#29 in a series of background briefs

On the biggest challenge of making a looser labeling standard (see #4 here).

The Problem of Arbitrariness

What is “the problem of arbitrariness”?

A: The problem is that it is very difficult to make a “looser” labeling standard than TCQ without being arbitrary — and viewers do not trust arbitrary limits (which is why nothing about TCQ is arbitrary).

When is it going to be tempting to make up an arbitrary limit?

A: This is a temptation anytime someone wants to create a “looser” labeling standard for post-exposure manipulations that rinairs doesn’t allow.

Common examples on non-rinairs manipulations include post-exposure perspective correction and adding post-exposure ‘bokeh’ blur.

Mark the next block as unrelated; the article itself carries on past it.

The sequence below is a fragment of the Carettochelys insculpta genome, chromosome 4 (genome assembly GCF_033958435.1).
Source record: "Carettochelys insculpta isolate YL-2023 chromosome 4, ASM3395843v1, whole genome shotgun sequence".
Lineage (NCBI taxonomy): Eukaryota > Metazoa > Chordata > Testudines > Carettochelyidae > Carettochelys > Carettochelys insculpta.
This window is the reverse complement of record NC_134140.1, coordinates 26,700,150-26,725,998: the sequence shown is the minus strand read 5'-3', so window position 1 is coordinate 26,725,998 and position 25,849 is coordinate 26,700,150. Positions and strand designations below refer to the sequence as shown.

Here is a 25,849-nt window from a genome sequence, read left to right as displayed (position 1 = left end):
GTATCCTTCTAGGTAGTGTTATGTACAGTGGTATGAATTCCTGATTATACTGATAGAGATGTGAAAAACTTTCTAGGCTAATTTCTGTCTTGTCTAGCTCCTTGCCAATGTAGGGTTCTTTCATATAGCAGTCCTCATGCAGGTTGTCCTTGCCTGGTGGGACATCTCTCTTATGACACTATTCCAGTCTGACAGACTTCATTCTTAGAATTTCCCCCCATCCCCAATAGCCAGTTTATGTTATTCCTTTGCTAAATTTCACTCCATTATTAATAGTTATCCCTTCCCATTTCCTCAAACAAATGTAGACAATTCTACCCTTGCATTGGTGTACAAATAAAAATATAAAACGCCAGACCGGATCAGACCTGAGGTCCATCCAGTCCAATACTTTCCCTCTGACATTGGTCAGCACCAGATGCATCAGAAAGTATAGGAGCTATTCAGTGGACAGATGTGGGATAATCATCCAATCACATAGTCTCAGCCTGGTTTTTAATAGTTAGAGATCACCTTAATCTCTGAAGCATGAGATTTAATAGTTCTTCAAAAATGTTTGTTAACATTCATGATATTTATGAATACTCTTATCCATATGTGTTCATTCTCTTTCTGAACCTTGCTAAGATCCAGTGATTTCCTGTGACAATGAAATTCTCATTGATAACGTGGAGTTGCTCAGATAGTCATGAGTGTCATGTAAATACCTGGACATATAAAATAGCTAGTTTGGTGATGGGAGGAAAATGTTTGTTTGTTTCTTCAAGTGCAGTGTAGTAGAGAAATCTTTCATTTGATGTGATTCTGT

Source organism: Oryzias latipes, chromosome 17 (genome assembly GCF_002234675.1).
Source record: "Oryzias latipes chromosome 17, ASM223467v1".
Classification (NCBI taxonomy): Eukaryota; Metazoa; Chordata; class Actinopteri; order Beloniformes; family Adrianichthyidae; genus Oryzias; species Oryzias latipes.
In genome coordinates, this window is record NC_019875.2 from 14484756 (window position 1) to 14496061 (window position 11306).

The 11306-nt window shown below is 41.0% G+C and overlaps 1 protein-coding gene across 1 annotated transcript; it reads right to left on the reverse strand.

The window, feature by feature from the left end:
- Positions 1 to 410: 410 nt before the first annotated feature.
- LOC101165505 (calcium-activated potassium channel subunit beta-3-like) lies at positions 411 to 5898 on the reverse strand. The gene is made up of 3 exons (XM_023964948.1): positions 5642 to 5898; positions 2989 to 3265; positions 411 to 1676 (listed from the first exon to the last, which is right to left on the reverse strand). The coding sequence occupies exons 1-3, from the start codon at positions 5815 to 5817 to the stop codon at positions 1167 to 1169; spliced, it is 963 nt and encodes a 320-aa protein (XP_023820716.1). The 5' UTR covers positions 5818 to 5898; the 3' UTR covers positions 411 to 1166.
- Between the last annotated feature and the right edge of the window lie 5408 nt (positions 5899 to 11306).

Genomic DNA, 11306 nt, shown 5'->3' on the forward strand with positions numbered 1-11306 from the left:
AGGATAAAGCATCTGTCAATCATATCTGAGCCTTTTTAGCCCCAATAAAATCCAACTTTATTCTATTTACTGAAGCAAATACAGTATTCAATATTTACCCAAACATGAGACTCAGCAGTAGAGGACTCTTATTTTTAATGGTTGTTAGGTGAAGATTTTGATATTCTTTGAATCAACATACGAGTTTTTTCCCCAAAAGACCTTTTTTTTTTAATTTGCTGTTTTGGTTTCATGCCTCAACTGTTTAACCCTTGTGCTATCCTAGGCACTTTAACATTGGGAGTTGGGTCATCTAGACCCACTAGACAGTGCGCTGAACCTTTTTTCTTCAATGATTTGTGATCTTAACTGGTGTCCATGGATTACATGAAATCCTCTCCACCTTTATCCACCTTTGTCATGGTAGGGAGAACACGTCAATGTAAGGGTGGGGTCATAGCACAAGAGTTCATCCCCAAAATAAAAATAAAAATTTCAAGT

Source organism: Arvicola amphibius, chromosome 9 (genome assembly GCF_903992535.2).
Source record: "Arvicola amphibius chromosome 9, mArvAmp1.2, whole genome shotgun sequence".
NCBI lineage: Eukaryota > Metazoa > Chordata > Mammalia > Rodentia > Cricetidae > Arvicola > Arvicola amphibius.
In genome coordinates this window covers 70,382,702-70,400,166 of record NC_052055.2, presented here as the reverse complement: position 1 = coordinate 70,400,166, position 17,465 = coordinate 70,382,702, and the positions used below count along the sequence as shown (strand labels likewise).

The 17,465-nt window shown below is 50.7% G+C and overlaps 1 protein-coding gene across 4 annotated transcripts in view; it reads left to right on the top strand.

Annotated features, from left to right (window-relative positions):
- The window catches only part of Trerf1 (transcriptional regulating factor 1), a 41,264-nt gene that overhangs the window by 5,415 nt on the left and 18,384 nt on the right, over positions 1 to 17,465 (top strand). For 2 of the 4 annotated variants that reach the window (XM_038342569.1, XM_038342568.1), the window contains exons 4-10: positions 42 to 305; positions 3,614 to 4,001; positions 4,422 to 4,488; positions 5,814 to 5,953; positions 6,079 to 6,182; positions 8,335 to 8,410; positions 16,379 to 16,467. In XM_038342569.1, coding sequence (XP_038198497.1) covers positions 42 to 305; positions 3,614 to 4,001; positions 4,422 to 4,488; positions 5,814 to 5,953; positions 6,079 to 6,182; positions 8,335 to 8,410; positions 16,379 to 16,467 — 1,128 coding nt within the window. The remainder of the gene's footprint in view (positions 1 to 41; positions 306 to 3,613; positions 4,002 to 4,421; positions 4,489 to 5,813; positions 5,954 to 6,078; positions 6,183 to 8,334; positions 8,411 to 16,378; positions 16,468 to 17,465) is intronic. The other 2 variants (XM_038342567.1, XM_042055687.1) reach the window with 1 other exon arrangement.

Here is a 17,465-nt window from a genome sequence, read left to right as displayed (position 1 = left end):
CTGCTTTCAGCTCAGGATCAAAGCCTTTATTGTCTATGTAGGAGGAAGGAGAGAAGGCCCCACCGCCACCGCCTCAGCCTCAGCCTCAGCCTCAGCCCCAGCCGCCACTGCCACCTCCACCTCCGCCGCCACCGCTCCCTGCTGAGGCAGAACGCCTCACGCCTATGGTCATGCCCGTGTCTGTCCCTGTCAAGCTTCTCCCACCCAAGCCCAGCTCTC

So what are the options when trying to create a label that has looser limits than TCQ has?

Because there is no respected “arbiter” (comparable to rinairs) that allows a “looser” limit, there are only two options:

1. Make up arbitrary limits

“Not one degree more nor one degree less is allowed, because I say so”
(but in that case viewers will dismiss the labeling standard as “arbitrary”)


2. Establish no limits at all

“Do whatever you want”
(but in that case photographers will carry the manipulation to extremes, causing viewers to dismiss the “looser” label on those photographs as toothless and a joke).

Bottom line: Viewers will dismiss any labeling standard that is (1) arbitrary or that (2) allows extreme manipulations.


Why not make a standard that’s like TCQ but less strict?

Why doesn’t TCQ allow my favorite manipulation?